Three papers authored by GES DISC scientific staff members appear in the September 2010 issue of the IEEE Journal of Selected Topics in Applied Earth Observations and Remote Sensing, commonly known as JSTARS. (IEEE stands for the Institute of Electrical and Electronics Engineers, but the organization is much better known simply as "I triple-E" in the scientific community).
Aijun Chen of the GES DISC and George Mason University is the first author of the paper "Using KML and Virtual Globes to Access and Visualize Heterogeneous Datasets and Explore Their Relationships Along the A-Train Tracks." The paper demonstrates the use of KML files, which are visualized in Google Earth, to examine vertical atmospheric data profiles (called "curtain plots"). The data files are from the satellites orbiting in the A-Train constellation. (Formation Flying: The Afternoon "A-Train" Satellite Constellation fact sheet, in PDF). The A-Train orbital configuration allows data to be collected nearly simultaneously from several different satellites, allowing multiple complementary observations of atmospheric phenomena. The vertical atmospheric profiles can be examined with data mapped on the Earth's surface, providing a three-dimensional perspective. Chen's co-authors on this paper are Gregory Leptoukh, GES DISC Science Data Manager, and Steven Kempler, GES DISC Head.
The paper "Access, Visualization, and Interoperability of Air Quality Remote Sensing Data Sets via the Giovanni Online Tool" was authored by a collaborative team headed by Ana Prados (GES DISC / University of Maryland-Baltimore County). Her co-authors are Gregory Leptoukh, and Christopher Lynnes (GES DISC/ NASA), James Johnson (GES DISC/ Wyle IS LLC), Hualan Rui (GES DISC/ Adnet Inc.), and Rudolf "Rudy" Husar (Washington University of St. Louis). In this paper, the capability of Giovanni to display air quality related parameters (such as ozone concentration, NO2 concentration, SO2 concentration, aerosol optical depth, and surface PM2.5 data) is highlighted. Giovanni allows collocation of datasets to enable the examination of events impacting air quality, and also accelerates comparisons of satellite and surface monitoring data, as well as aerosol intercomparison studies.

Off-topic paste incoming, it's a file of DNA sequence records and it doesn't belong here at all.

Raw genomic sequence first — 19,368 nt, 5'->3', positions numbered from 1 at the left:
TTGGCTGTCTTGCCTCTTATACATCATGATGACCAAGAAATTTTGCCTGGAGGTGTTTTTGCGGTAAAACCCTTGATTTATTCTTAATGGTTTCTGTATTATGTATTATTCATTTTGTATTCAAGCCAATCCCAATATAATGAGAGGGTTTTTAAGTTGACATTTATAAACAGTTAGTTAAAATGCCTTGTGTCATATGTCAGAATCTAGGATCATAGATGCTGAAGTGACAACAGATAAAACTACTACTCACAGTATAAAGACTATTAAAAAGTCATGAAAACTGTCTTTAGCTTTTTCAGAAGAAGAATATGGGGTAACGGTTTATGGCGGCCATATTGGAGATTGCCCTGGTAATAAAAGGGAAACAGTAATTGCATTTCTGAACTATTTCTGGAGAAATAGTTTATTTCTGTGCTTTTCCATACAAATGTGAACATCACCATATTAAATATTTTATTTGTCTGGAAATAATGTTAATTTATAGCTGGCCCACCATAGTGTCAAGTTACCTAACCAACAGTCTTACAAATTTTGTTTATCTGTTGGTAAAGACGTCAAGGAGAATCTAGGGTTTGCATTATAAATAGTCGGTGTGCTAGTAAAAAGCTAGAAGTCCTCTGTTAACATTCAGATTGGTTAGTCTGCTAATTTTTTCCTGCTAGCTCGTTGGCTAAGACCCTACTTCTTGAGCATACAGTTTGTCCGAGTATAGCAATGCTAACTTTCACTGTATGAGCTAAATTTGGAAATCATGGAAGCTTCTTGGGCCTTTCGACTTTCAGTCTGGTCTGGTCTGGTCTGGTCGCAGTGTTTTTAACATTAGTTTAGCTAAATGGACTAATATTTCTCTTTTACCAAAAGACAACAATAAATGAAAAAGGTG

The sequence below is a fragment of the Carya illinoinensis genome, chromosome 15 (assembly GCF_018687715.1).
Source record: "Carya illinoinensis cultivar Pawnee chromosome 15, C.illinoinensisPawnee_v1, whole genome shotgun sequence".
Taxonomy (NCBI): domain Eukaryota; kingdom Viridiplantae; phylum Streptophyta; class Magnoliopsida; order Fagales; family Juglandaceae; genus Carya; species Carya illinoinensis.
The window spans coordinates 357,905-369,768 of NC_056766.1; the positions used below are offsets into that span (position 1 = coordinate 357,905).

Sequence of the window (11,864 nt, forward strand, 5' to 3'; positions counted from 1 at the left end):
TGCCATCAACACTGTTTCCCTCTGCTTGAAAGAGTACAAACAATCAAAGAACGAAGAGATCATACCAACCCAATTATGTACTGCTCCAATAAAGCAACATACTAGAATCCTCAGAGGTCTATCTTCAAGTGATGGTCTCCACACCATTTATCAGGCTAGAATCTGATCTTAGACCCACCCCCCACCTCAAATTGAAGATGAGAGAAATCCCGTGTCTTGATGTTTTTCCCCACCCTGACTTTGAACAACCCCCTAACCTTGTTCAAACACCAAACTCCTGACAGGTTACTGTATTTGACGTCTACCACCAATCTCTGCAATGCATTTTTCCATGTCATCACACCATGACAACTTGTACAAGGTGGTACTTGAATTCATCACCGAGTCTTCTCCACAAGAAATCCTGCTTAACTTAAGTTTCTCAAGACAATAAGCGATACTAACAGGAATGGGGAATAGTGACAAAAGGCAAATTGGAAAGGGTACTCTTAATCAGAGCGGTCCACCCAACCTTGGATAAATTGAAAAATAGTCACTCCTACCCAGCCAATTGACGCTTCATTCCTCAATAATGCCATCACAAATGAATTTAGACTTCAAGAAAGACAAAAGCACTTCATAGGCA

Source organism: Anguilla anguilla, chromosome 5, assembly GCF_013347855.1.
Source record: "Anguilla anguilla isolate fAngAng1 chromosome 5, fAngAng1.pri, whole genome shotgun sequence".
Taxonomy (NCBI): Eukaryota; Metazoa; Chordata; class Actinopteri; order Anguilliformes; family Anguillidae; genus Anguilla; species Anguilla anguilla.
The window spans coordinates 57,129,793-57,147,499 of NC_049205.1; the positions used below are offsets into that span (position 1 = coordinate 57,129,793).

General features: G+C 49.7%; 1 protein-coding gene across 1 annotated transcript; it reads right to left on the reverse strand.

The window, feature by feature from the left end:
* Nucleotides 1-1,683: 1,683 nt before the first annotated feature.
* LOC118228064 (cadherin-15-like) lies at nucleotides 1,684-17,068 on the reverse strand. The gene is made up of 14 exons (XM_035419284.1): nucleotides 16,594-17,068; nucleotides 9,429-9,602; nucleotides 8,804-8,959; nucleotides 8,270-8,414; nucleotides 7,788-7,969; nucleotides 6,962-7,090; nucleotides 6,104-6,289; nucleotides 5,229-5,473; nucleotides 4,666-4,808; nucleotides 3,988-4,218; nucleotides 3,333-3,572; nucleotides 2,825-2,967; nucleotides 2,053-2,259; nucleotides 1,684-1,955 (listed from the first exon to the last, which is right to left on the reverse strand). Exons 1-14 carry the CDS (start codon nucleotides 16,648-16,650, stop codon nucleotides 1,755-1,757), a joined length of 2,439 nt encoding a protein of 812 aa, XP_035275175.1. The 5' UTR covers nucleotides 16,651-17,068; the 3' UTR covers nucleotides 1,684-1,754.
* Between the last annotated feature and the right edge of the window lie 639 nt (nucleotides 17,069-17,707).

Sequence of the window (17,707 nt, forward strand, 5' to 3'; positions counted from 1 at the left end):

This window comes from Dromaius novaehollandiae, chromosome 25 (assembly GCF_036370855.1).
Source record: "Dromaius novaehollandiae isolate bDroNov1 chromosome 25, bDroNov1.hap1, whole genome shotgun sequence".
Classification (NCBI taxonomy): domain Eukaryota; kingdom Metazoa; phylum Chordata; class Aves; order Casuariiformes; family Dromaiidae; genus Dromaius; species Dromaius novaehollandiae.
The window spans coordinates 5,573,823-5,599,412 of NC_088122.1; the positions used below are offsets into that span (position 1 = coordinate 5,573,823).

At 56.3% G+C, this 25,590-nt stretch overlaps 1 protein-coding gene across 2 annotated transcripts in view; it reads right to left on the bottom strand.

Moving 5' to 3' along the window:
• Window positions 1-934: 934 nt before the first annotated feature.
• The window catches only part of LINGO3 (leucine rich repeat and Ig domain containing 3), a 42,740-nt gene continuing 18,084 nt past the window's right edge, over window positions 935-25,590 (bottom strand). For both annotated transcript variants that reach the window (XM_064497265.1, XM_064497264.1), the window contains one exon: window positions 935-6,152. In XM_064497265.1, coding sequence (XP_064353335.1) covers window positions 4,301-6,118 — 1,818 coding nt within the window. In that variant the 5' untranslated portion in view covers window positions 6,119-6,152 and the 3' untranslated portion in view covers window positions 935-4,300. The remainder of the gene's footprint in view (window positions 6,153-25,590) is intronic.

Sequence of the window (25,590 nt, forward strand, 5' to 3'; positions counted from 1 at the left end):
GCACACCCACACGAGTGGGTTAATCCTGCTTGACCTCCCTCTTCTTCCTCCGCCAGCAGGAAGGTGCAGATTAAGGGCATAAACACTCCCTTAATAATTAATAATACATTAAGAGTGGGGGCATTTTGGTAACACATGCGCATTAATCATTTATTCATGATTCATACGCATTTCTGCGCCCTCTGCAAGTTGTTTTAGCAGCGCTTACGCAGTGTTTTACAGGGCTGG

William Teng of the GES DISC is a co-author of a third paper in this issue, "Analysis of Spatial Similarities Between NEXRAD and NLDAS Precipitation Data Products," with first author Zhuotong Nan (Cold and Arid Regions Environmental and Engineering Research Institute, Chinese Academy of Sciences) and co-authors Shugong Wang, Xu Liang (University of Pittsburgh), Thomas E. Adams (NOAA National Weather Service, and Yao Liang (Indiana University-Purdue University, Indianapolis, Indiana). This paper examines precipitation data generated by the Multisensor Precipitation Estimator (MPE) from NEXRAD (Next Generation Radar) and the NLDAS (North American Land Data Assimilation System) precipitation data. The research showed significant differences between the spatial distribution of precipitation estimates from these two systems, and attempted to identify the primary reasons for these differences. The paper demonstrates that the use of multiple metrics provided a better characterization of the similarities and dissimilarities between the two precipitation products.
Link to the JSTARS Volume 3, Issue 3 Table of Contents, with links to paper abstracts (full text of articles is available to subscribers):
IEEE Journal of Journal of Selected Topics in Applied Earth Observations and Remote Sensing, Volume 3, Issue 3